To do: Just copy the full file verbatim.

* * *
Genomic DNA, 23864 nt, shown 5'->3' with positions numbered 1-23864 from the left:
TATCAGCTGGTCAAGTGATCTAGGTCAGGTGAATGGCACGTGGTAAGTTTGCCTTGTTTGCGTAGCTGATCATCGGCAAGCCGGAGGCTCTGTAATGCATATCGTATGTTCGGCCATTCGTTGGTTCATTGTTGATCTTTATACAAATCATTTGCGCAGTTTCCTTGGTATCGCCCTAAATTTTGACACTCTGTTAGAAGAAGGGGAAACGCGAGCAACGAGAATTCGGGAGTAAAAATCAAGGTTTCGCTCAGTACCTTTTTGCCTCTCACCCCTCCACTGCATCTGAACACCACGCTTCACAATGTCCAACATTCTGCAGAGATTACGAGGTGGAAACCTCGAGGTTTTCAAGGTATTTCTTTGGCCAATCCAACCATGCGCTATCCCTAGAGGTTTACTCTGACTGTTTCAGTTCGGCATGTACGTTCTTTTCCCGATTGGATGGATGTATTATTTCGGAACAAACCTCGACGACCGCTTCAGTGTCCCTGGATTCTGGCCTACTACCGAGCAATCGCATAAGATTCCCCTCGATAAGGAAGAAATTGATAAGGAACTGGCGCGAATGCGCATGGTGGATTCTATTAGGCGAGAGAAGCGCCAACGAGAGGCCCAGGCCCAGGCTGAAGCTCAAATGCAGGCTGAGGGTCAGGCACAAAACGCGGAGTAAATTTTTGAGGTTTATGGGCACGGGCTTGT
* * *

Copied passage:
Genomic DNA, 23864 nt, shown 5'->3' with positions numbered 1-23864 from the left:
TATCAGCTGGTCAAGTGATCTAGGTCAGGTGAATGGCACGTGGTAAGTTTGCCTTGTTTGCGTAGCTGATCATCGGCAAGCCGGAGGCTCTGTAATGCATATCGTATGTTCGGCCATTCGTTGGTTCATTGTTGATCTTTATACAAATCATTTGCGCAGTTTCCTTGGTATCGCCCTAAATTTTGACACTCTGTTAGAAGAAGGGGAAACGCGAGCAACGAGAATTCGGGAGTAAAAATCAAGGTTTCGCTCAGTACCTTTTTGCCTCTCACCCCTCCACTGCATCTGAACACCACGCTTCACAATGTCCAACATTCTGCAGAGATTACGAGGTGGAAACCTCGAGGTTTTCAAGGTATTTCTTTGGCCAATCCAACCATGCGCTATCCCTAGAGGTTTACTCTGACTGTTTCAGTTCGGCATGTACGTTCTTTTCCCGATTGGATGGATGTATTATTTCGGAACAAACCTCGACGACCGCTTCAGTGTCCCTGGATTCTGGCCTACTACCGAGCAATCGCATAAGATTCCCCTCGATAAGGAAGAAATTGATAAGGAACTGGCGCGAATGCGCATGGTGGATTCTATTAGGCGAGAGAAGCGCCAACGAGAGGCCCAGGCCCAGGCTGAAGCTCAAATGCAGGCTGAGGGTCAGGCACAAAACGCGGAGTAAATTTTTGAGGTTTATGGGCACGGGCTTGT